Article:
The world's largest producer of seeds, Monsanto, has apparently given up on attempts to spread its genetically modified plant varieties in Europe. A German media report said the firm would end all lobbying for approval.
The German newspaper "taz" reported Friday that US agriculture behemoth Monsanto had dropped any plans to have farmers grow its genetically modified (GM) plant varieties in Europe.
Monsanto Europe spokesman Brandon Mitchener was quoted as saying the company would no longer engage in any lobbying fur such plants on the continent, adding that at the moment the firm was unwilling to apply for approval of any GM plants.
Monsanto said its decision was partly based on low demand from European farmers. "We've understood that such plants don't have any broad acceptance in European societies," Monsanto Germany spokeswoman Ursula Lüttmer-Ouazane commented. "We haven't been bale to make any progress over the years, and it's counter-productive to tilt against windmills," she added.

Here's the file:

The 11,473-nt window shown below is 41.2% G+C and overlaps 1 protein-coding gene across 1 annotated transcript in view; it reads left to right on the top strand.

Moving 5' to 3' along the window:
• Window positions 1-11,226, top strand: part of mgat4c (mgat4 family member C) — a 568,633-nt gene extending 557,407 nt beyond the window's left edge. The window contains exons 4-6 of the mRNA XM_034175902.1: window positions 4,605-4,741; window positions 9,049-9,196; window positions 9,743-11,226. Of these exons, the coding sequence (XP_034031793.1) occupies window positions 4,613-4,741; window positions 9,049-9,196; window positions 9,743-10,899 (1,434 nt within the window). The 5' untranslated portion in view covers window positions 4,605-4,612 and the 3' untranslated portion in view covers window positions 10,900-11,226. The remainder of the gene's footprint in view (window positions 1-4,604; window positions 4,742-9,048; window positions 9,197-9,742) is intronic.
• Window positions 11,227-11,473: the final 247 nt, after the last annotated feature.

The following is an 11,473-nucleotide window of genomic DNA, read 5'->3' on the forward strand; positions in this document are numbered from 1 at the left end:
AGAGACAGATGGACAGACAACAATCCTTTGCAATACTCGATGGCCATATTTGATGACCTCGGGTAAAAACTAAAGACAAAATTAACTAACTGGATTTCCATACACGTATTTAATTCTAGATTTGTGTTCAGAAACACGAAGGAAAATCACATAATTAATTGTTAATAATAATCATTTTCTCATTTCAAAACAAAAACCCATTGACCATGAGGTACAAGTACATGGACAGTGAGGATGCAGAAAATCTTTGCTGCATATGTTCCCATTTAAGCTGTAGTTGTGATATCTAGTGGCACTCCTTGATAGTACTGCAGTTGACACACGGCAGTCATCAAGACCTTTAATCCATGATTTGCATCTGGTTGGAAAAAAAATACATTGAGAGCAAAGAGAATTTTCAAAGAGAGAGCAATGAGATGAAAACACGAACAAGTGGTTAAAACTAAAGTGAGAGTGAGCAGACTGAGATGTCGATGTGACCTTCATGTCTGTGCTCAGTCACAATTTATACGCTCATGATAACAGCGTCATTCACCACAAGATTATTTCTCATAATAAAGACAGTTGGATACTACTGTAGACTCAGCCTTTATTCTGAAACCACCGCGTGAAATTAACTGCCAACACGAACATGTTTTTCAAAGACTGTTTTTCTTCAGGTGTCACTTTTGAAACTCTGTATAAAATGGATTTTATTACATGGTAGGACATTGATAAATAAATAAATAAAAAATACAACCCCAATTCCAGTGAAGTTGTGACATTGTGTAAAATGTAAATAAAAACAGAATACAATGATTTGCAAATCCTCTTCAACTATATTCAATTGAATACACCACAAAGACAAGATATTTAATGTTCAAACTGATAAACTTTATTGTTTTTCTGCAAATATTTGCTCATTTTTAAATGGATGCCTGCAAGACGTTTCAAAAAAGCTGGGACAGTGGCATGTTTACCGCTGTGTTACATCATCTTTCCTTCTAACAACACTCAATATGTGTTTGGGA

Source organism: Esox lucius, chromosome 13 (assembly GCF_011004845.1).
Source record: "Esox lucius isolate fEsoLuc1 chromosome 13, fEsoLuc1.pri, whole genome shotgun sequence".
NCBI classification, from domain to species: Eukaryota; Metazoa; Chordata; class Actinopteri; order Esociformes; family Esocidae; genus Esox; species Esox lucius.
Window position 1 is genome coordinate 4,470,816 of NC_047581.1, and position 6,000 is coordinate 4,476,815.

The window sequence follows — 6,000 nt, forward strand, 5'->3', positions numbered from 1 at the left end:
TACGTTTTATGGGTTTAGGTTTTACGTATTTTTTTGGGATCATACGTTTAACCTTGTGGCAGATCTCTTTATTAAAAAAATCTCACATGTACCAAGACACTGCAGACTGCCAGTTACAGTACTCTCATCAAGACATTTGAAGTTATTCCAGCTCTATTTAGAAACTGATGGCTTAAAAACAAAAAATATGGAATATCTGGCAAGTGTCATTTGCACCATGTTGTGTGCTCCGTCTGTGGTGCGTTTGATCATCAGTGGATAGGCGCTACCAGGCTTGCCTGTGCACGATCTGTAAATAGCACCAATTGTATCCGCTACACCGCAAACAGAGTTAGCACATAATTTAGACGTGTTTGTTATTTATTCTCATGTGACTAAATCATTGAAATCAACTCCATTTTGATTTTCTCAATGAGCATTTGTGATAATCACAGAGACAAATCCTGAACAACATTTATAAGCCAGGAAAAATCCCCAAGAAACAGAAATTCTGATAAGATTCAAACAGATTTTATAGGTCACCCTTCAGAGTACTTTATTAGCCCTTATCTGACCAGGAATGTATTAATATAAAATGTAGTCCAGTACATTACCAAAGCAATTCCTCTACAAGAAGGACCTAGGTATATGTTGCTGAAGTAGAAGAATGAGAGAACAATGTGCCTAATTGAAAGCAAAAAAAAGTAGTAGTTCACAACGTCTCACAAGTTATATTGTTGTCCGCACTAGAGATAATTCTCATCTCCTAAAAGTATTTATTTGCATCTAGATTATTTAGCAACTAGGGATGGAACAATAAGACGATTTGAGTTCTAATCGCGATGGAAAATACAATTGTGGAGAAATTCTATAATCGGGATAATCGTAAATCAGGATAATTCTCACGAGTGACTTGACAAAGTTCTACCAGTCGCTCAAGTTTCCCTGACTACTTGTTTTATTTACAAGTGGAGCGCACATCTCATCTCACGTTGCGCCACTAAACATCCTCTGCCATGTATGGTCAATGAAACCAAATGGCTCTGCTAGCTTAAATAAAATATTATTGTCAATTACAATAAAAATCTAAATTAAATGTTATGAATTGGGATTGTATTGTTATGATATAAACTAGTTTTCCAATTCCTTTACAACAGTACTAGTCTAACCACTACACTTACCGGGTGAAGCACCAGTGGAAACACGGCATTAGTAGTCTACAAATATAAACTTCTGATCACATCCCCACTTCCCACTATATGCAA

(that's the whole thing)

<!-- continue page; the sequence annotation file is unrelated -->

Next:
The German Agriculture Ministry said Monsanto's move was a corporate decision and would not comment further. But it added it was no secret the ministry had been highly critical of gene modification technologies.
"The promises of GM industry have not come true for European agriculture, nor have they for the agriculture in developing and emerging economies," the ministry said in a statement.
In Germany, the protest movement against GM plants has been particularly strong for years. Vociferous rallying prompted the government in 2009 to prohibit the growing of Monsanto's MON810 GM maize variety.
Rivals of the US company, such as Bayer CropScience, BASF and Syngenta had largely withdrawn from the German market because of large-scale public opposition, the "taz" report claimed.
hg/mz (dpa, AFP)